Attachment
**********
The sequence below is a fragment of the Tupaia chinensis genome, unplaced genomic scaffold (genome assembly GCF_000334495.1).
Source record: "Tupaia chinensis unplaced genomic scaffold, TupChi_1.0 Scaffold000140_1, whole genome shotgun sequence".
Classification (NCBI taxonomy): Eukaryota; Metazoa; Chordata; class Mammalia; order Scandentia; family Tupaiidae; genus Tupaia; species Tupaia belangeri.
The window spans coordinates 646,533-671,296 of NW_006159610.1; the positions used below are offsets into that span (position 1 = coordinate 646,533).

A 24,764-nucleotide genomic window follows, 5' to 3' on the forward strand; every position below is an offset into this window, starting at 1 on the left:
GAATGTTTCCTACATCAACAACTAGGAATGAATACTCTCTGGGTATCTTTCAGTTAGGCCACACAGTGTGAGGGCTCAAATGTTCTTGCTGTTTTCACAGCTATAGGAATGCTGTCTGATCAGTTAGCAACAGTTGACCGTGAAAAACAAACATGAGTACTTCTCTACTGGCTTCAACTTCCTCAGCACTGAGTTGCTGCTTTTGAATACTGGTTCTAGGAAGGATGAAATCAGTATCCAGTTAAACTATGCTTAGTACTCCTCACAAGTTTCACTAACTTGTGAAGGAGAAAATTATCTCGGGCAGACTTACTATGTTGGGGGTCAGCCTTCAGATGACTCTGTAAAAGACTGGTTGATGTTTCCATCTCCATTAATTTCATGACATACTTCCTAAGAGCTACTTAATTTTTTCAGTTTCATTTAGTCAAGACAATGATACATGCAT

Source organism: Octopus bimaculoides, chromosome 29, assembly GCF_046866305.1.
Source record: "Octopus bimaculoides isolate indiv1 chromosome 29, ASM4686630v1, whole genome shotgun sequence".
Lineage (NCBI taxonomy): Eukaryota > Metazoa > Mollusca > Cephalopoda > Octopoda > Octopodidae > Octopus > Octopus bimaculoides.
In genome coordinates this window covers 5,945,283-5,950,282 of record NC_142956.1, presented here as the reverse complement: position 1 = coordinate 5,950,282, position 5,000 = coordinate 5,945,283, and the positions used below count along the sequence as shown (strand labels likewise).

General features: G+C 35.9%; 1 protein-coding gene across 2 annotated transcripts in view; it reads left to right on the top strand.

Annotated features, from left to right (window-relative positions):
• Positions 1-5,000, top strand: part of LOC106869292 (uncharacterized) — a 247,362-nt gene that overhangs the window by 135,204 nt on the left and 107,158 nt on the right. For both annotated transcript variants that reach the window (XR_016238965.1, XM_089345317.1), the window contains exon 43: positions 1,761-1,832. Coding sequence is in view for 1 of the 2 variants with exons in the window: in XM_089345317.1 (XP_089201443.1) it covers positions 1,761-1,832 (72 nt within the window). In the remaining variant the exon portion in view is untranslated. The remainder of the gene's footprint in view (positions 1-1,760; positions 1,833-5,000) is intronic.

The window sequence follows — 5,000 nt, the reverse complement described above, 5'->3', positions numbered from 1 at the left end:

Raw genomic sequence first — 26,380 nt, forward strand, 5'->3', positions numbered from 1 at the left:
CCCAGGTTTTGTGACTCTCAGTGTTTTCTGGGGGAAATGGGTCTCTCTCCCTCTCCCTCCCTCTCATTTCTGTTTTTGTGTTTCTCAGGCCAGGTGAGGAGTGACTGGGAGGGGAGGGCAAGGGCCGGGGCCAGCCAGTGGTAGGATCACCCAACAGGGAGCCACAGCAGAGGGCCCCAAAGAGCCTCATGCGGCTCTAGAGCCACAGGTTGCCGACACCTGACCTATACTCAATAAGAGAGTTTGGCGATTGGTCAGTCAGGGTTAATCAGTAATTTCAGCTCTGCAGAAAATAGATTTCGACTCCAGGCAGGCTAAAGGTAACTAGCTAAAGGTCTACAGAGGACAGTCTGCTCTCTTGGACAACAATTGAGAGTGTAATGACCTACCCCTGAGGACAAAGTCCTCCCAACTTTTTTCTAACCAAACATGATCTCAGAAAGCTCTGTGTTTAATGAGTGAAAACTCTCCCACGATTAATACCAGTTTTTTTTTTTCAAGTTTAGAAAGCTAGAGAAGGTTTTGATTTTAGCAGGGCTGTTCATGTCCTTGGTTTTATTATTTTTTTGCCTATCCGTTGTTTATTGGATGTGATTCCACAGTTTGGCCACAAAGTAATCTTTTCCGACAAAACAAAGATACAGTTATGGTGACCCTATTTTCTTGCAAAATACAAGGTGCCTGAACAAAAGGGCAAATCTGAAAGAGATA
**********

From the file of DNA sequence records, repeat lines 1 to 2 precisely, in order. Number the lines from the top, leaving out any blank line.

The sequence below is a fragment of the Tupaia chinensis genome, unplaced genomic scaffold (genome assembly GCF_000334495.1).
Source record: "Tupaia chinensis unplaced genomic scaffold, TupChi_1.0 Scaffold000140_1, whole genome shotgun sequence".